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LONDON (AP) -- British Prime Minister Tony Blair, preparing for a hasty summit in Washington to discuss postwar Iraq, said Tuesday there are bound to be "difficult days ahead" for coalition forces.
"There will be resistance all the way to the end of this campaign," Blair said at his second news conference since the invasion against Saddam Hussein's regime began.
"There are those closest to Saddam that are resisting and will resist strongly. They are the elite that are hated by the local population and have little to lose.
"There are bound, therefore, to be difficult days ahead, but the strategy and its timing are proceeding according to plan," he said.
In five days of fighting, "a huge amount has already been achieved," he said, with British forces securing the port town of Umm Qasr in southern Iraq. He added that they were engaging Iraqi combatants around Basra.
"Nobody, least of all the forces loyal to Saddam, should be in any doubt that the resistance will be broken down and that the goals of the coalition forces will be met," Blair said.
The U.S.-British strategy was "unfolding exactly according to plan," Blair said, and he denied that more troops were required. "We have the forces we need to do the job," he said.
"Iraq and its security apparatus exists to support the regime of Saddam Hussein. Nobody should be surprised therefore that there are parts of the armed forces determined to fight, for they know that when the regime falls, which it will, they will have nowhere to go," Blair said.
The prime minister said he would fly to Washington on Wednesday.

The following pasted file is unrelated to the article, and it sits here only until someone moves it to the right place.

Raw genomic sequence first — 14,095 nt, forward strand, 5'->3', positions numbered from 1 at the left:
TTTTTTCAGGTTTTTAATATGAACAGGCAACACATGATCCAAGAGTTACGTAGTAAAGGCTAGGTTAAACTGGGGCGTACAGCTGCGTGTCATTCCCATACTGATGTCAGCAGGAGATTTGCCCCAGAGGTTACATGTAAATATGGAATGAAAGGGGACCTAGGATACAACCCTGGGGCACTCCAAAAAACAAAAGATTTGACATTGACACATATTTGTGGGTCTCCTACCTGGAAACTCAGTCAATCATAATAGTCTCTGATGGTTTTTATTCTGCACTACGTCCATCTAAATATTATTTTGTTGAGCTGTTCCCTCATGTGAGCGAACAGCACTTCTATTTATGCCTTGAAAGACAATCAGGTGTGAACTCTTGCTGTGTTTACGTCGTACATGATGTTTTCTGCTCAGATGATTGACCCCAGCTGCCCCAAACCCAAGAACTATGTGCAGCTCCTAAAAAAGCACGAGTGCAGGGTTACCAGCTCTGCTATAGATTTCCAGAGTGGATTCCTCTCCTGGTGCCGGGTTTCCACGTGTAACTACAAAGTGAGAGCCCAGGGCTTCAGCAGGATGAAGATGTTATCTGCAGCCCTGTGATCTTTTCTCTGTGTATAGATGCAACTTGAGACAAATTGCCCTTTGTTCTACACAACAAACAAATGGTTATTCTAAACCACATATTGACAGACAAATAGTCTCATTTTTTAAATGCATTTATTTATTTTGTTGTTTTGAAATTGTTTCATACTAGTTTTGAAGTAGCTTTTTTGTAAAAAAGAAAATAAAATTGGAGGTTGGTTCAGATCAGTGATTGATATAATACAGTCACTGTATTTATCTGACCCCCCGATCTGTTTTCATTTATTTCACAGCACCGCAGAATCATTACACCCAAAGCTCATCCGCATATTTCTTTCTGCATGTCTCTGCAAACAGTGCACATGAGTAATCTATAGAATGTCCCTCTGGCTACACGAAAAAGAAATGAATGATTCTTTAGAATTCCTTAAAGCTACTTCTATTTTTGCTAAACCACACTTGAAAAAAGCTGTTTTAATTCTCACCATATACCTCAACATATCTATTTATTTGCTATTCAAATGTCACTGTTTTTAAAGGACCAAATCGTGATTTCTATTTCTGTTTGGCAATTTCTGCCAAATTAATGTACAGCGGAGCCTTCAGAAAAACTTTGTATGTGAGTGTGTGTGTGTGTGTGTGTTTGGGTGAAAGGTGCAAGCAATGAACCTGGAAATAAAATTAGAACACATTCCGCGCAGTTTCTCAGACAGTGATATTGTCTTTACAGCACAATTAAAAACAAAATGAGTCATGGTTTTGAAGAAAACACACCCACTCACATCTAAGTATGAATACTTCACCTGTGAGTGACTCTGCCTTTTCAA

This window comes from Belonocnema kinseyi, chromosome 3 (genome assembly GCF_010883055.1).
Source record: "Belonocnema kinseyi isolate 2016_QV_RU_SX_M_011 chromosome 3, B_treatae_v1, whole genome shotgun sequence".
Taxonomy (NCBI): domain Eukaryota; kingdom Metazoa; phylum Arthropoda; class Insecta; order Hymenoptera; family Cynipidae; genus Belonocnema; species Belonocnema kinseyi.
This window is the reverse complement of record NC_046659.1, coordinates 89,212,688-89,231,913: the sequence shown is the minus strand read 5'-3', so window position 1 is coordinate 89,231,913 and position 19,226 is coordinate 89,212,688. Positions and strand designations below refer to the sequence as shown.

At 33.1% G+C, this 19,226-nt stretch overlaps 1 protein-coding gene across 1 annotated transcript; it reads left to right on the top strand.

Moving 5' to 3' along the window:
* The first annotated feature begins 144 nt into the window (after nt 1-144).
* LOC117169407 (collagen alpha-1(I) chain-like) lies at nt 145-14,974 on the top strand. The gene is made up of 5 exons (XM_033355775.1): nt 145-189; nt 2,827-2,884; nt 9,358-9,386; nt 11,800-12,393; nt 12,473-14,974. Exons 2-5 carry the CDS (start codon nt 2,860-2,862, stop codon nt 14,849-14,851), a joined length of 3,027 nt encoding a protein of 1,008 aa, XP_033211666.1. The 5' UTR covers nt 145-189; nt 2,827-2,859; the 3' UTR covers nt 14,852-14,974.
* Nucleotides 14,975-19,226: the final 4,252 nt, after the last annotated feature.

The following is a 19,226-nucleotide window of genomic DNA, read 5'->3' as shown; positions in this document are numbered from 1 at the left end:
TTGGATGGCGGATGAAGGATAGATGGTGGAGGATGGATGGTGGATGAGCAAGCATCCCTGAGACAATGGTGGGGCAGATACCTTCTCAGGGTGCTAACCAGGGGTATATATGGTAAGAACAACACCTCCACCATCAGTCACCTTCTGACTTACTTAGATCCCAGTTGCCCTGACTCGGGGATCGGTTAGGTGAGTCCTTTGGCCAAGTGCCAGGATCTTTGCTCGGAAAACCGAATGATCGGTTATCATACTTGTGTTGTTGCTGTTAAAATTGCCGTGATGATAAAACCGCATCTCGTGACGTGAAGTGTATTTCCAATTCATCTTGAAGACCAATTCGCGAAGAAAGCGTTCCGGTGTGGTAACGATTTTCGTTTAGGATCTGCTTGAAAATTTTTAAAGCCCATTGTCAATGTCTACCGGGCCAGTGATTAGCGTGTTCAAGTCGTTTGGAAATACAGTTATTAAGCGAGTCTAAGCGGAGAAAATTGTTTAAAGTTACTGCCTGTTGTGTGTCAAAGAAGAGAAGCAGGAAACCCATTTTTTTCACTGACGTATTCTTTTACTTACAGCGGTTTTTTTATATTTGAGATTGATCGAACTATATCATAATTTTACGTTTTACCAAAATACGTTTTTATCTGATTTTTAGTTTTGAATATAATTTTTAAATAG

"I will see President Bush at Camp David to discuss not just the military campaign, but also the diplomatic implications of recent events for the future, in particular how we get America and Europe working again, not as rivals but as partners," Blair said.
Britain also confirmed its second combat death -- a soldier from the 1st Battalion Black Watch was killed overnight near Az Zubayr, close to Basra.
Air Marshall Brian Burridge, the senior British military officer in the Gulf, said British forces were trying to break the grip of ruling Baath Party militia and other forces loyal to Saddam.
"We've always known we've had to get at them, and we did that last night in Az Zubayr, we went to their headquarters and engaged in contact with them ... and made it quite clear to them: We, the British forces, are up for this, and you are going to have a very hard time," Burridge told British Broadcasting Corp. radio.
Col. Chris Vernon said British forces "saw an opportunity to go into Az Zubayr and take out a Baath party headquarters, seize one of the officials, inflict casualties on the irregular forces."
"We were in out within a few hours, successful operation," Vernon told Sky News television.
Burridge said an Iraqi armored column did try to move out of Basra overnight, "and 20 of them won't be going back because they had the attention of our artillery."
Earlier Tuesday, officials identified the first British combat fatality as Sgt. Steven Mark Roberts, 33, of the 2nd Royal Tank Regiment, who was also killed at Az Zubayr.
Sixteen other British servicemen are known to have died in the conflict, including two jet crewmen shot down by a U.S. Patriot missile battery.
(Copyright 2003 by The Associated Press. All Rights Reserved.)